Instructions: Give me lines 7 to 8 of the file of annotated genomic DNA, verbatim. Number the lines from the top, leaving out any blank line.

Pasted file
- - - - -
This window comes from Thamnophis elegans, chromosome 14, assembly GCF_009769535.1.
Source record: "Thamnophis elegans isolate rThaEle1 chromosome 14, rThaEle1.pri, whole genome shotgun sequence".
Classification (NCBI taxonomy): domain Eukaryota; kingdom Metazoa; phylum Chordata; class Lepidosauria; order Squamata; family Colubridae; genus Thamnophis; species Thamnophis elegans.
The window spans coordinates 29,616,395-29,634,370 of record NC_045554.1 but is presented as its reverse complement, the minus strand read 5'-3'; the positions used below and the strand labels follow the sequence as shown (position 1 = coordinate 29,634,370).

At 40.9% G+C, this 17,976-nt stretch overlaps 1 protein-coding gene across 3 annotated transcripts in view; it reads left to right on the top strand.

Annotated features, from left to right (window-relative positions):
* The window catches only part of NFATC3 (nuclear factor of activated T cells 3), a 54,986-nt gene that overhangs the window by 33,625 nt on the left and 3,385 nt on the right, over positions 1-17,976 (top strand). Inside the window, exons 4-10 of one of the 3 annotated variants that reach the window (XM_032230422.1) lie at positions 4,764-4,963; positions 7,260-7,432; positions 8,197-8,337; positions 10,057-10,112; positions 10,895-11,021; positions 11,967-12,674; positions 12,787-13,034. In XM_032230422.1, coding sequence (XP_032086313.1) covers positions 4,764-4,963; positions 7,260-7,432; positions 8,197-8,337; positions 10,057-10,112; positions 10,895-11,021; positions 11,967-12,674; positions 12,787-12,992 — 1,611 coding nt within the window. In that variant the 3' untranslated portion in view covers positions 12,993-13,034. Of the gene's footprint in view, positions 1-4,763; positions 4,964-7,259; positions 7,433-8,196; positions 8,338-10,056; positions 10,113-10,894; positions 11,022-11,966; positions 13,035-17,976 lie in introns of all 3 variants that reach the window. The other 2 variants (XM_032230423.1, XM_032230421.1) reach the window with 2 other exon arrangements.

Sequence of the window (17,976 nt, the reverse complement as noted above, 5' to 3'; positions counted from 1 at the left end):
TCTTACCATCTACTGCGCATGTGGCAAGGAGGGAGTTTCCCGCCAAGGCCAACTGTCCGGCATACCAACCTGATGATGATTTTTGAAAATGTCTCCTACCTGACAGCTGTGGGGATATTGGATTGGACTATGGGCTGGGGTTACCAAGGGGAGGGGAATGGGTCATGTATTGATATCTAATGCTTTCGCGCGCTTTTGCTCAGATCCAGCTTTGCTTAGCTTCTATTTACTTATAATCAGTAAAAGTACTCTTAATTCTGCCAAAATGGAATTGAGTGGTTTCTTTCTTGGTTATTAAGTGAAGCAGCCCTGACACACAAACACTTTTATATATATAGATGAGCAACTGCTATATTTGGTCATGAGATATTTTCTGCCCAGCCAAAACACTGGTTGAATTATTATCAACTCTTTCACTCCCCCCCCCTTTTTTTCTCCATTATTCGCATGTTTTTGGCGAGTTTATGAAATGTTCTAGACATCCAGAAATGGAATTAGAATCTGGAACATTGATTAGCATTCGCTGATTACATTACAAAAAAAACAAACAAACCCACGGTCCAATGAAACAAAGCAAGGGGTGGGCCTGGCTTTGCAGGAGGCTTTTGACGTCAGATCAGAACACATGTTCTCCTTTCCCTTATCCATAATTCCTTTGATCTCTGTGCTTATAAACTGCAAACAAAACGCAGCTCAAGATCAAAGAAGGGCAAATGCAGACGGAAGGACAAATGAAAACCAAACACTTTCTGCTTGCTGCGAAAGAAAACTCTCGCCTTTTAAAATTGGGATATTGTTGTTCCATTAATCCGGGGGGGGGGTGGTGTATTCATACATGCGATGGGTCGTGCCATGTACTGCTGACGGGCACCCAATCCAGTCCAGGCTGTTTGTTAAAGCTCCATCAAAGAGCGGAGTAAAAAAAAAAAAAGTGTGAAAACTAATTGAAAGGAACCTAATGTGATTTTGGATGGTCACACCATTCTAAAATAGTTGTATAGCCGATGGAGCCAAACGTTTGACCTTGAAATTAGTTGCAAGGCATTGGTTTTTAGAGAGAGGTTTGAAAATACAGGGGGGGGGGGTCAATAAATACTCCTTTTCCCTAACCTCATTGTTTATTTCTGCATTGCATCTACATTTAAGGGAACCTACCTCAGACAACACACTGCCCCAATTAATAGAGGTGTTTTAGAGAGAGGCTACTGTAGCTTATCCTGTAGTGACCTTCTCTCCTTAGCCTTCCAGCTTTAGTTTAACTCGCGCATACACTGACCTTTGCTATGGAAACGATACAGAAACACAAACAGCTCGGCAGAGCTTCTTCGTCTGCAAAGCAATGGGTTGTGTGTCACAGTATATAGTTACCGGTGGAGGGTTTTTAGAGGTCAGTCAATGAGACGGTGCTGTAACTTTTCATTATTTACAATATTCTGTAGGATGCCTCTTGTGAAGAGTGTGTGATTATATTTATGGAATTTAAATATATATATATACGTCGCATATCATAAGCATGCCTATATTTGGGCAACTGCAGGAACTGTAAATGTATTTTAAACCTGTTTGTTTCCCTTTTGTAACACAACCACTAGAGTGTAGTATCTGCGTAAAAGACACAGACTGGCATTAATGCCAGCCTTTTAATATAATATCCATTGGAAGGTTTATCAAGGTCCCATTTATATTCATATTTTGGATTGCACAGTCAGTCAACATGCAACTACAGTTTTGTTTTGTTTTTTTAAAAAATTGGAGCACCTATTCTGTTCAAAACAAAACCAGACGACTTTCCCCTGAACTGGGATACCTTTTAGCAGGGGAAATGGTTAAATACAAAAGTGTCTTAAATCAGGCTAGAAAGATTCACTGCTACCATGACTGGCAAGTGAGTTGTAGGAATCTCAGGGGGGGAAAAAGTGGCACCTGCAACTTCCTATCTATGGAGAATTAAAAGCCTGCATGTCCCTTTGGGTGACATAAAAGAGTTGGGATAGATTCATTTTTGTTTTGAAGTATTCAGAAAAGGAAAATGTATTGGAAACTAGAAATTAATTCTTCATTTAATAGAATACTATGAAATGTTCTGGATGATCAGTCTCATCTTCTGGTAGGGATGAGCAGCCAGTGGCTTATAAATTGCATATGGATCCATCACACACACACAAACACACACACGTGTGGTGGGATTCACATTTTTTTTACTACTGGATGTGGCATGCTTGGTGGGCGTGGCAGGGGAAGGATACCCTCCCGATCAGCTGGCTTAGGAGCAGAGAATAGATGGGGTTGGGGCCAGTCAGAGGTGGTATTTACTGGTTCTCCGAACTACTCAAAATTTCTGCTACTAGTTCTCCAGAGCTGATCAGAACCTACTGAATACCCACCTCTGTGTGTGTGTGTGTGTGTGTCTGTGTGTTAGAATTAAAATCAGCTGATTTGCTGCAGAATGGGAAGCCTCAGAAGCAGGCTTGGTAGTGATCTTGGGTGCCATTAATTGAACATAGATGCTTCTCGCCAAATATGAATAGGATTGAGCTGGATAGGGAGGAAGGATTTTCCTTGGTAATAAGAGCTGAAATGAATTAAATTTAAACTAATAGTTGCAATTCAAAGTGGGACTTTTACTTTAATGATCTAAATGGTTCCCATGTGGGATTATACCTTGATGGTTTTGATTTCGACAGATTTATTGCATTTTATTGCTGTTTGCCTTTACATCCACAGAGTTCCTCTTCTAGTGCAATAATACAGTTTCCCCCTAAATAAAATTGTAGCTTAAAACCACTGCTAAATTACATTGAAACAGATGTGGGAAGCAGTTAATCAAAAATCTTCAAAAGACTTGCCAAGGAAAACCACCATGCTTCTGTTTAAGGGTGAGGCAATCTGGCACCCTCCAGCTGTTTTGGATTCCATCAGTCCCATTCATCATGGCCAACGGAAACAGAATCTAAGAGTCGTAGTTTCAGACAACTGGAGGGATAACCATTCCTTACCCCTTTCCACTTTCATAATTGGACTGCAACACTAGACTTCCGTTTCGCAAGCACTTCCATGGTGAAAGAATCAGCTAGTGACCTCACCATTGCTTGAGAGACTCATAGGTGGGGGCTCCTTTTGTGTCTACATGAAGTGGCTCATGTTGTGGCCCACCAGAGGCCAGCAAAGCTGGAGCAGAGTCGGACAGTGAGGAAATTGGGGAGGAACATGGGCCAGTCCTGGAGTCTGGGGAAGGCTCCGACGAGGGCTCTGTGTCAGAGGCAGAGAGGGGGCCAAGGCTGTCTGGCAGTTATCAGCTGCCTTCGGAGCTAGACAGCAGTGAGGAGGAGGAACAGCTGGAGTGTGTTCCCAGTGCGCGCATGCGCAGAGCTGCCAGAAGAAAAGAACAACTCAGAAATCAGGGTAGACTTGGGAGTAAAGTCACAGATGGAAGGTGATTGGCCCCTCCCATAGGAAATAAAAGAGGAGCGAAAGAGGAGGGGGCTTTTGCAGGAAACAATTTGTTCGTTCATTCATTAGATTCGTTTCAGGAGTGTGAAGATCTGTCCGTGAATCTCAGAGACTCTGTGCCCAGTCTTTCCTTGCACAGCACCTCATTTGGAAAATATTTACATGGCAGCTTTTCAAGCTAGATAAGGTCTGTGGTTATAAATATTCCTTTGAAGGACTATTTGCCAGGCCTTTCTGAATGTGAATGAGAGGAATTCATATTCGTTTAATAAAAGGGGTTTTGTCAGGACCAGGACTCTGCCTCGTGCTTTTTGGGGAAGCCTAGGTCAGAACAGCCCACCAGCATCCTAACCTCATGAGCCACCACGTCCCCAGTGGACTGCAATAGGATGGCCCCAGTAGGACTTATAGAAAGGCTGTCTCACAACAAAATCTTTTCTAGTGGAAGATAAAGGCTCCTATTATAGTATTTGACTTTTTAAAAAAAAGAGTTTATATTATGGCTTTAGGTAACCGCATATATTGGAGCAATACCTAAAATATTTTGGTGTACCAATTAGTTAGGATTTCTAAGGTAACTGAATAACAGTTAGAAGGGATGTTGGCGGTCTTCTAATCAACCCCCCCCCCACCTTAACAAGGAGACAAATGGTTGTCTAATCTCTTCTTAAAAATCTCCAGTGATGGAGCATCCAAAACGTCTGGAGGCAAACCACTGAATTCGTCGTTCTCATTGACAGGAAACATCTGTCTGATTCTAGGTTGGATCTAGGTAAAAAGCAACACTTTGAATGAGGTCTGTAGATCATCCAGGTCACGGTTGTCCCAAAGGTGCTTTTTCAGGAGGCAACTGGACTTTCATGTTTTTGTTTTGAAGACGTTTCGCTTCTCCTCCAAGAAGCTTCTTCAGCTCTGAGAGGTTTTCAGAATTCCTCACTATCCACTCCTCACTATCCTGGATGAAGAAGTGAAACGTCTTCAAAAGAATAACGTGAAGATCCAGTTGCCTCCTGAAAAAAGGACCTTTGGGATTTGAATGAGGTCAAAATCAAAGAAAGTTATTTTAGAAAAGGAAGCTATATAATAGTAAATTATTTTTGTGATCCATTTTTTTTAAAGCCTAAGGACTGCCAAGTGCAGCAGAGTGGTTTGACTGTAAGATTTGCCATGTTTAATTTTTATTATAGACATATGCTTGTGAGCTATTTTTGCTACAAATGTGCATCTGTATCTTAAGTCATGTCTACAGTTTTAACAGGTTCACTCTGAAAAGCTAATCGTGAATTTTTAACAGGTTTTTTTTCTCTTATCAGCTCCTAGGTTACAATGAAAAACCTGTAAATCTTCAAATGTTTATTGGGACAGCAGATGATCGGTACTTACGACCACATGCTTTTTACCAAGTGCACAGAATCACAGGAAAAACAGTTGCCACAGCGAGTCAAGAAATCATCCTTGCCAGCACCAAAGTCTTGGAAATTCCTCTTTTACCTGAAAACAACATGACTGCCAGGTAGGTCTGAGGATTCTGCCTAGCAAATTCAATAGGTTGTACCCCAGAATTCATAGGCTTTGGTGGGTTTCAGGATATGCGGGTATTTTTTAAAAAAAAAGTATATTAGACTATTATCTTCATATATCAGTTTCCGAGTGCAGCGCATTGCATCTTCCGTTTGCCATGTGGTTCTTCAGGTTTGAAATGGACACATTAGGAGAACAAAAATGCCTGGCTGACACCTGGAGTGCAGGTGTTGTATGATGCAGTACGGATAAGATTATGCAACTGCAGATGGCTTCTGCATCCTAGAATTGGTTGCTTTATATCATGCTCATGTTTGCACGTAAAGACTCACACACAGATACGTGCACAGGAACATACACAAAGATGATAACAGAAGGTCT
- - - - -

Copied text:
* The window catches only part of NFATC3 (nuclear factor of activated T cells 3), a 54,986-nt gene that overhangs the window by 33,625 nt on the left and 3,385 nt on the right, over positions 1-17,976 (top strand). Inside the window, exons 4-10 of one of the 3 annotated variants that reach the window (XM_032230422.1) lie at positions 4,764-4,963; positions 7,260-7,432; positions 8,197-8,337; positions 10,057-10,112; positions 10,895-11,021; positions 11,967-12,674; positions 12,787-13,034. In XM_032230422.1, coding sequence (XP_032086313.1) covers positions 4,764-4,963; positions 7,260-7,432; positions 8,197-8,337; positions 10,057-10,112; positions 10,895-11,021; positions 11,967-12,674; positions 12,787-12,992 — 1,611 coding nt within the window. In that variant the 3' untranslated portion in view covers positions 12,993-13,034. Of the gene's footprint in view, positions 1-4,763; positions 4,964-7,259; positions 7,433-8,196; positions 8,338-10,056; positions 10,113-10,894; positions 11,022-11,966; positions 13,035-17,976 lie in introns of all 3 variants that reach the window. The other 2 variants (XM_032230423.1, XM_032230421.1) reach the window with 2 other exon arrangements.

Sequence of the window (17,976 nt, the reverse complement as noted above, 5' to 3'; positions counted from 1 at the left end):